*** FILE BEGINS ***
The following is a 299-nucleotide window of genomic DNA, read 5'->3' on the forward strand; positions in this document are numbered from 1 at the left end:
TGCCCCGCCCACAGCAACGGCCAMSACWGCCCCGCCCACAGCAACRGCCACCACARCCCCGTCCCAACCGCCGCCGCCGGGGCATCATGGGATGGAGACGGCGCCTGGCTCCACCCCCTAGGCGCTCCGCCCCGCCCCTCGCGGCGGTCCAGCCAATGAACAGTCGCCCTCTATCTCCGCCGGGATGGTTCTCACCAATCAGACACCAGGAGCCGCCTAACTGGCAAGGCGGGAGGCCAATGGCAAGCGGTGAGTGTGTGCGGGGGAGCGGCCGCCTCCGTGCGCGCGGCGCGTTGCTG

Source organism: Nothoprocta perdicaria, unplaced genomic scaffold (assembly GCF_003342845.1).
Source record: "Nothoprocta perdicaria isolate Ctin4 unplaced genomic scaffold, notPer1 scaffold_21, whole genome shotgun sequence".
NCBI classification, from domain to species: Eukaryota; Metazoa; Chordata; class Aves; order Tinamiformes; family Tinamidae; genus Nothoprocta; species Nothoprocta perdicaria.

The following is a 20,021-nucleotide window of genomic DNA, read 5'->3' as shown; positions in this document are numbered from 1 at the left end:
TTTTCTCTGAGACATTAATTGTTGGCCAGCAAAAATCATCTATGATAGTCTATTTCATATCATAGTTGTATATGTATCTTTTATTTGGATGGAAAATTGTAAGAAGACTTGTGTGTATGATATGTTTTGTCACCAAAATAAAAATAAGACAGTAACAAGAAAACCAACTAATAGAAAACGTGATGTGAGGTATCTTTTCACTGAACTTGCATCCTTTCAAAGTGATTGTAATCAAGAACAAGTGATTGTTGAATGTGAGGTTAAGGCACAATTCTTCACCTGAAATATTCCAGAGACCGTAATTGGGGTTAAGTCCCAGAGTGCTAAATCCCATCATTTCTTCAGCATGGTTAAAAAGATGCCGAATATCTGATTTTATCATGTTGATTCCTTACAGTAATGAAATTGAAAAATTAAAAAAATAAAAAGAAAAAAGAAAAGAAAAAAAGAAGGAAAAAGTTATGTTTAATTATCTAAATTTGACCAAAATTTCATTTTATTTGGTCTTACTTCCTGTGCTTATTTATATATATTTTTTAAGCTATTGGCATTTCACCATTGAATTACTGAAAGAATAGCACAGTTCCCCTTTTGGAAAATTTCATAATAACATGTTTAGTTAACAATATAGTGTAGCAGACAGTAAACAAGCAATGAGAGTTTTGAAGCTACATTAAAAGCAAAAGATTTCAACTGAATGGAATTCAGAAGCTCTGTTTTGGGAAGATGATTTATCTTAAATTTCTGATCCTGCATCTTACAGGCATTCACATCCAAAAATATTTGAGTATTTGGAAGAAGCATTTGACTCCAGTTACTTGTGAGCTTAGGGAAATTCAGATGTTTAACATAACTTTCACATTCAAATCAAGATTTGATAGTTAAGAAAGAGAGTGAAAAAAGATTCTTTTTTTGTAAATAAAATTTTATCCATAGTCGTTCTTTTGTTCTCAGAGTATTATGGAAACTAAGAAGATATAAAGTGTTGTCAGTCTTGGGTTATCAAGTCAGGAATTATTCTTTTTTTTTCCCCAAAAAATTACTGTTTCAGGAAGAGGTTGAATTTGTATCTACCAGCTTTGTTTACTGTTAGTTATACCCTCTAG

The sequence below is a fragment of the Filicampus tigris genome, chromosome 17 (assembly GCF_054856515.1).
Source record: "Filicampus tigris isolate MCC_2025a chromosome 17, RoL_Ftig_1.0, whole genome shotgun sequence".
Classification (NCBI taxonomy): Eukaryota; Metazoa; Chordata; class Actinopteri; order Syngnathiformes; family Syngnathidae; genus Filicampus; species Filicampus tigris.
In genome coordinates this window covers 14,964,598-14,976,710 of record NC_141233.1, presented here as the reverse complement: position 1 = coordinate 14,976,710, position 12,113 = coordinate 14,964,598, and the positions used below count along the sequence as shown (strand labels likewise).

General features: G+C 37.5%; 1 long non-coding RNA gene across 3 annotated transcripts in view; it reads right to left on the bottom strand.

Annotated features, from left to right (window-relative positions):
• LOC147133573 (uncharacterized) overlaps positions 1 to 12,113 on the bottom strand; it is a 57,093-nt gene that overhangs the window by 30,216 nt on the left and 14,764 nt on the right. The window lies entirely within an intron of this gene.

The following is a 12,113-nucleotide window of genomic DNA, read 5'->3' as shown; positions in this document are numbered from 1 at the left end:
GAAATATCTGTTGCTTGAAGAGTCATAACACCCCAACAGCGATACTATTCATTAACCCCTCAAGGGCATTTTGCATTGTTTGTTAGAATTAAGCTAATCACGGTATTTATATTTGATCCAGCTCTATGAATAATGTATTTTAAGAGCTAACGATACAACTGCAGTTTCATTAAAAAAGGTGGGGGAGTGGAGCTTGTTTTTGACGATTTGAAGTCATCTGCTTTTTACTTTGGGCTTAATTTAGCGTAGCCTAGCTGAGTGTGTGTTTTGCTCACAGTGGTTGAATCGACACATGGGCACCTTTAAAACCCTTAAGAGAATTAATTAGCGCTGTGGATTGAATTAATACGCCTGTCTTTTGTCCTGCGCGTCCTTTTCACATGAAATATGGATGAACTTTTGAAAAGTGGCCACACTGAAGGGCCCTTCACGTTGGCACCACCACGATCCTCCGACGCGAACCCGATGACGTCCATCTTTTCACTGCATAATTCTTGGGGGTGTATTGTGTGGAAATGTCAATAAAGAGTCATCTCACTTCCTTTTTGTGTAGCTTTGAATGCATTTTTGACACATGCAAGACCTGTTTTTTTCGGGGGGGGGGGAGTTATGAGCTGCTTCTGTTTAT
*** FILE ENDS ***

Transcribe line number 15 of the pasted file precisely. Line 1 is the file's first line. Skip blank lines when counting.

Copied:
The following is a 12,113-nucleotide window of genomic DNA, read 5'->3' as shown; positions in this document are numbered from 1 at the left end: